Work on the freeway bypassing Frank­ston started three years ago. The cost has been listed as $759 million.

LMA and freeway builder Abigroup, which is owned by multinational property and infrastructure company Lend Lease, had promised the freeway would be completed in early 2013.

Peninsula Link will not be a toll road, but will be paid for by the state government out of general revenue, so-called “shadow tolls”.

The freeway has been built under a 25-year public private partnership (PPP) contract, also known as a DBFOM (design, build, finance, operate, maintain), where the government makes fixed quarterly payments to freeway consortium Southern Way regardless of actual traffic volume.

Southern Way has to meet set performance criteria and if the road’s availability to traffic or level of maintenance falls below standards set in the contract, the government can reduce payments or reclaim money paid.

Last July, Victoria’s Auditor-General Des Pearson said the promised economic benefits of Peninsula Link may have been overstated and its potential negative impacts ignored.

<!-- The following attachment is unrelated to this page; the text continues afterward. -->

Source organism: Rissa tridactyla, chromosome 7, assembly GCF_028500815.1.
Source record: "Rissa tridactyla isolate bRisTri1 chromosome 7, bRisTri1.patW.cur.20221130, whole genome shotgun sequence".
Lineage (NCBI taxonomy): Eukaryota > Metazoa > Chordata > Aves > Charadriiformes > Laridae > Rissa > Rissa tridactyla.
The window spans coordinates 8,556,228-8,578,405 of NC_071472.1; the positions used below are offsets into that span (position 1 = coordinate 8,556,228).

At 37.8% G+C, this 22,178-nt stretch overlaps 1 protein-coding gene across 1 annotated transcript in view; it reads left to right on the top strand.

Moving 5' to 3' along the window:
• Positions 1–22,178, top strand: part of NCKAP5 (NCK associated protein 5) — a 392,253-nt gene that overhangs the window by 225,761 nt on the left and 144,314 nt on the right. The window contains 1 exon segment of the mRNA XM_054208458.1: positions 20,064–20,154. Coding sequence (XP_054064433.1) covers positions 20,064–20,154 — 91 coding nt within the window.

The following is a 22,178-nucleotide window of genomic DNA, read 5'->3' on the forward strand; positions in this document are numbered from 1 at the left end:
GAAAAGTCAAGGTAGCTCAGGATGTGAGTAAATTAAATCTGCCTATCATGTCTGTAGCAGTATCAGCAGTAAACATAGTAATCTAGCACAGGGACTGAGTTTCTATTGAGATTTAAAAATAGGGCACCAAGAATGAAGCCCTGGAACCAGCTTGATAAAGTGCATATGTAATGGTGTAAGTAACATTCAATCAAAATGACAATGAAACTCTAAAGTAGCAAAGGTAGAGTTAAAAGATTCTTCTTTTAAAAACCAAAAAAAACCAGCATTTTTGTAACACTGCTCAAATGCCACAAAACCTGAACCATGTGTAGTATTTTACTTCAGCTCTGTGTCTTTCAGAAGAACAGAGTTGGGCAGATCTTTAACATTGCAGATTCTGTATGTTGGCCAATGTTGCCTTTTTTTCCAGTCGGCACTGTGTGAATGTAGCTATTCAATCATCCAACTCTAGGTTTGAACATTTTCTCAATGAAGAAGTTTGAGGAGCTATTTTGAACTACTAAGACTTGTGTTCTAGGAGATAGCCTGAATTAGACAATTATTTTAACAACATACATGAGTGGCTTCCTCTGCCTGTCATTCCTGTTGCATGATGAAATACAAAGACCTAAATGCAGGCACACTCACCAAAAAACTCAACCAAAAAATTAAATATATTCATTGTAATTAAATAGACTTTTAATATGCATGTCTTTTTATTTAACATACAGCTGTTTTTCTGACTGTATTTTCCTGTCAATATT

His report, Management of Major Roads Projects, was a scathing critique of the freeway, one of the state’s most expensive road projects.

Mr Pearson slammed VicRoads and Linking Melbourne Authority, saying the two authorities failed to take into account the concept that bigger and better roads encourage more traffic, so-called “induced demand”, when deciding whether to build new freeways.

“They did not adequately assess the traffic induced by these improvements, communicate the risks, or estimate the impact of the economic benefits,” he said.

“These shortcomings create a risk of over-estimating the benefits and giving decision-makers false confidence.”

The report said LMA also had weaknesses in the way it had made procurement decisions.

Peninsula Link was conceived during the global financial crisis by the Brumby Labor government.

Public transport lobbyist Ian Hundley said Peninsula Link, “contrary to the propaganda of its boosters, threatens to change the peninsula for the worse in ways that the community has not fully appreciated”.